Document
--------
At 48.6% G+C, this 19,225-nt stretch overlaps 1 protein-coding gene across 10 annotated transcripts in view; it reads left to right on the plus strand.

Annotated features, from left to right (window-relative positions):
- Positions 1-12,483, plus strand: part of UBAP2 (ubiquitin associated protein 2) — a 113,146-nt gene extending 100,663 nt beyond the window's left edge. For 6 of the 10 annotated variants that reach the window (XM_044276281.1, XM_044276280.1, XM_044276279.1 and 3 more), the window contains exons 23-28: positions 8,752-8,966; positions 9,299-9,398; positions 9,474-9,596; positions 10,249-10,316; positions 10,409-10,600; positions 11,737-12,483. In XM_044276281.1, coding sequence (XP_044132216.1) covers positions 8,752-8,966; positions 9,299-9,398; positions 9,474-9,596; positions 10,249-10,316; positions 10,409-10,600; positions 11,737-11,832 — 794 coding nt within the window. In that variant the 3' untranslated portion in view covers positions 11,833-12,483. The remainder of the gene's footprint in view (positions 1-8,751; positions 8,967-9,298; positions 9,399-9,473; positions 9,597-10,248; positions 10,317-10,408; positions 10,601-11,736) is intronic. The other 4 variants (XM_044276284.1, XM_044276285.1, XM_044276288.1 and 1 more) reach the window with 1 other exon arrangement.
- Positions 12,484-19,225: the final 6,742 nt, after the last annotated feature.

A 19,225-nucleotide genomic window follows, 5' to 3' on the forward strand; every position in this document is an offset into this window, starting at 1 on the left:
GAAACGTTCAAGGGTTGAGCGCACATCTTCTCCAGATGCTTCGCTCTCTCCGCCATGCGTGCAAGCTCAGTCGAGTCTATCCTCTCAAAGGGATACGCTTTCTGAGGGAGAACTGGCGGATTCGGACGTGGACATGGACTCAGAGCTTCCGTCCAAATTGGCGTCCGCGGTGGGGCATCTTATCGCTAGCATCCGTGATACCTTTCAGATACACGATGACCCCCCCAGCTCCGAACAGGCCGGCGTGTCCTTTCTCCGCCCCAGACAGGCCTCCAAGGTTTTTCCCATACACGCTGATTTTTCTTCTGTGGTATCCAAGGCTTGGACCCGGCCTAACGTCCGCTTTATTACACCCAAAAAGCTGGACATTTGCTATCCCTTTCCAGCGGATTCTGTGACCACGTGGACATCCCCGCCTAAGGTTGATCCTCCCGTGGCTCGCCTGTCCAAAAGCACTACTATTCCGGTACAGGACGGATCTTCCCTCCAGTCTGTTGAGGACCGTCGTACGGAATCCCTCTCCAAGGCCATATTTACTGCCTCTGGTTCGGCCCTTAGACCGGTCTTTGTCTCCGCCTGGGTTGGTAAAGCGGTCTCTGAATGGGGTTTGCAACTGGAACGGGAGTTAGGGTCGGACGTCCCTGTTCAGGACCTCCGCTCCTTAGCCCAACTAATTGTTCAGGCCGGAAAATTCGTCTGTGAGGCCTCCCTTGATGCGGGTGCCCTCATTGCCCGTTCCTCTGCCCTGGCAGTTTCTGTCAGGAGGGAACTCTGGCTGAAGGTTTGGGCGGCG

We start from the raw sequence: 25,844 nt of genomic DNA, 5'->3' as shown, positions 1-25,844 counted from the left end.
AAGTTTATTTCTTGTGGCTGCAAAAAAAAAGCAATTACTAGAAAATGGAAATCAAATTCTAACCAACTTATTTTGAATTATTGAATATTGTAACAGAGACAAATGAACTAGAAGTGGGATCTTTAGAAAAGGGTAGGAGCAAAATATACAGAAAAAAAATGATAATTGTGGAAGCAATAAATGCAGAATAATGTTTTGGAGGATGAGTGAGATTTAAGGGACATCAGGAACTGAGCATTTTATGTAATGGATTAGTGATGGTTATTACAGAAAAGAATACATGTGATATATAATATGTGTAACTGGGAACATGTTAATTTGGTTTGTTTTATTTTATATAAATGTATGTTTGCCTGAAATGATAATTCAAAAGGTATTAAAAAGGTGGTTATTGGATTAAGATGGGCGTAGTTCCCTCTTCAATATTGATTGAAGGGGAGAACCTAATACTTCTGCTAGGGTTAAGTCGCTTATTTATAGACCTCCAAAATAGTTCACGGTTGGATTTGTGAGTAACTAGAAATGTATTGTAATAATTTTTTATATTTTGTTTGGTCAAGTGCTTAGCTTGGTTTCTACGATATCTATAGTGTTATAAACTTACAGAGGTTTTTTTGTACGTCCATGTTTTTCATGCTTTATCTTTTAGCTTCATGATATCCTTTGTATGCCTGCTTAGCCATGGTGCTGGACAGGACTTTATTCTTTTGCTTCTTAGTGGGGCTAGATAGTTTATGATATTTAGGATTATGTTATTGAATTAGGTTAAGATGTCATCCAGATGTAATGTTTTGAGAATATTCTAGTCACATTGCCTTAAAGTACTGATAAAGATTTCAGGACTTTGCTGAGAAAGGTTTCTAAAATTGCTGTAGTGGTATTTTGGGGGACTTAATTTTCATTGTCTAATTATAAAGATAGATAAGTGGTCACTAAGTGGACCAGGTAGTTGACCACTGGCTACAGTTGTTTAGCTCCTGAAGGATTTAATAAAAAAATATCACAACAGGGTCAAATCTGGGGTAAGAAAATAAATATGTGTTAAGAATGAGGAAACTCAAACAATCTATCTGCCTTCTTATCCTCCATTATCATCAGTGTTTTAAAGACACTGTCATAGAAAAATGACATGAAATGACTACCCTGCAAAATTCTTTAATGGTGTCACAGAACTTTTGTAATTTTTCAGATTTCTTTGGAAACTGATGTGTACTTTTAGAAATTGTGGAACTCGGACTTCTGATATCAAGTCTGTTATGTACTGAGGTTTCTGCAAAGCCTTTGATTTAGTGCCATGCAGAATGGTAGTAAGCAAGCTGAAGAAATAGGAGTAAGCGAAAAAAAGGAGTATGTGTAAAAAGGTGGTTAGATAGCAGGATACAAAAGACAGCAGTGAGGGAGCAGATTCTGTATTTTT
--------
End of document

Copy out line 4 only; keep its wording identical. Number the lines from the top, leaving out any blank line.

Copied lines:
- Positions 12,484-19,225: the final 6,742 nt, after the last annotated feature.